Page 1092 - Week 04 - Wednesday, 16 March 2005

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do very well—hopefully the majority. There is also an enormous group of people who do not get the benefit of increased wealth. The living wage case is about addressing that, it is about ensuring that there are advocates to make sure that the people who are earning the lowest wage possible are keeping in line with current wage outcomes.

That is the submission that the combined state and territory governments have seen. I would be interested to see if Mr Mulcahy has read the extensive, 65-odd page submission to the living wage case, which contains data from ACIRRT from Sydney University Economic Group. The submission contains very considered economic data to support the case to argue for a $20 a week increase. When making decisions about the living wage case outcome the industrial relations commission considers the submissions from the states and territories—and from the federal government, if they make one—from the IMF, the OECD, from data from the Household, Income and Labour Market Dynamics in Australia and from NATSEM, the National Centre for Social and Economic Modelling.

There is quite a deal of considered economic data going into this to support the claims provided by the state and territory governments and the union movement. On the other side, there are submissions from employer associations, who argue that the sky will fall in unless people get only a $10 a week pay increase; that if they get $10 a week, then none of these bad things is going to happen; but if they get $20 a week, then all of these bad things are going to happen.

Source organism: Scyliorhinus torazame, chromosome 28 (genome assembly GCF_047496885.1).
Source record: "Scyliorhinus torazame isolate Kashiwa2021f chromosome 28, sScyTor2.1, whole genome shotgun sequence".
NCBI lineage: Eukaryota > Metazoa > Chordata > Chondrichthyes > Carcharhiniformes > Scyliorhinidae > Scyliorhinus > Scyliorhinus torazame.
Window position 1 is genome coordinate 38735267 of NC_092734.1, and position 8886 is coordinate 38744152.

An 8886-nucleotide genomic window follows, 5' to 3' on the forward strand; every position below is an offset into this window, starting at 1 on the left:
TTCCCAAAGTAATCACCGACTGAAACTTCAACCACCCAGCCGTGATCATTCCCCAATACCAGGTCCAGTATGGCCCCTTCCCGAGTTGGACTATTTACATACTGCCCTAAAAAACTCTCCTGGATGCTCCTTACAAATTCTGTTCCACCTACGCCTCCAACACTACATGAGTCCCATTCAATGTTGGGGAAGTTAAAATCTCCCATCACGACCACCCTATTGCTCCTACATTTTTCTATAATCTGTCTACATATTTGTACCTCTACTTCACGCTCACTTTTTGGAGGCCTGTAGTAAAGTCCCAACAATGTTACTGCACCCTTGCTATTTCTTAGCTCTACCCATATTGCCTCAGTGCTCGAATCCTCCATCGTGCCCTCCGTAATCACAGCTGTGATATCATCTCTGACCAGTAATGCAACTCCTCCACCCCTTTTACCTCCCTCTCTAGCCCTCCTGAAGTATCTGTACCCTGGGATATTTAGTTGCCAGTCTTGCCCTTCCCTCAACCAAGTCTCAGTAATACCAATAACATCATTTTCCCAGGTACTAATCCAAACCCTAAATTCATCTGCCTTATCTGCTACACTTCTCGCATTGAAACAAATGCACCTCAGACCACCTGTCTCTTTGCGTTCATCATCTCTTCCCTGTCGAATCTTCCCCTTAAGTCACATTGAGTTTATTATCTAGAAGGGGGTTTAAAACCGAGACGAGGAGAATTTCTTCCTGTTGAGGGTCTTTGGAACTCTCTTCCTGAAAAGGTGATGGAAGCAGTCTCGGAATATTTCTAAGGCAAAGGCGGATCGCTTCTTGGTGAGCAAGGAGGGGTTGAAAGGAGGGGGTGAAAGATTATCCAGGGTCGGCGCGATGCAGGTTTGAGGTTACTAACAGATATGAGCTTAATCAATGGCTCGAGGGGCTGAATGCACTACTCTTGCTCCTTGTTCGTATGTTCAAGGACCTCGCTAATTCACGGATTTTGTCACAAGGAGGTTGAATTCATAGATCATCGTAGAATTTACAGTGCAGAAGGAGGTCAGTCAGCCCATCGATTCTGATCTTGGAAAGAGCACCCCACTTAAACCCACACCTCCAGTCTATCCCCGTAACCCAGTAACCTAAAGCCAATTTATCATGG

The AIRC’s job is to take all those submissions, consider them and then make a decision based on all those submissions. It is a fair way of doing it. Everyone cooperates and it delivers, I think, a fair and fast outcome for all the workers who depend on this. It is the only way they are going to get a wage increase. They do not have the benefit of EBAs to support them. This is their only avenue for an increased income, to ensure that they are keeping apace at four per cent in terms of a wage outcome. If all these terrible things were going to happen, why would they not be happening to all the other people who are not working on minimum rates awards, to the thousands of workers who operate on EBAs that are delivering four per cent outcomes?

Mr Mulcahy interjecting—

MS GALLAGHER: The current wage index is moving around that figure, and this is what this figure is. Why should we exclude them? Why is it all right for everyone else who is not on an award to get increases of around four per cent but if everyone who operates an award gets four per cent, all of a sudden there are going to be no jobs, and businesses are going to close.

When it is asked of those providing submissions who are opposed to the living wage case to show where there are job losses linked to increased wage outcomes, they cannot come up with it. It is one of those age-old things: if you get a wage increase it is going to equal job losses; but when you say, “Okay, show me where the job losses were when there were wage increases,” all of a sudden there is absolutely no data to support that.

Mr Mulcahy: Where were you in the early 1990s? There were a lot of people out of work!

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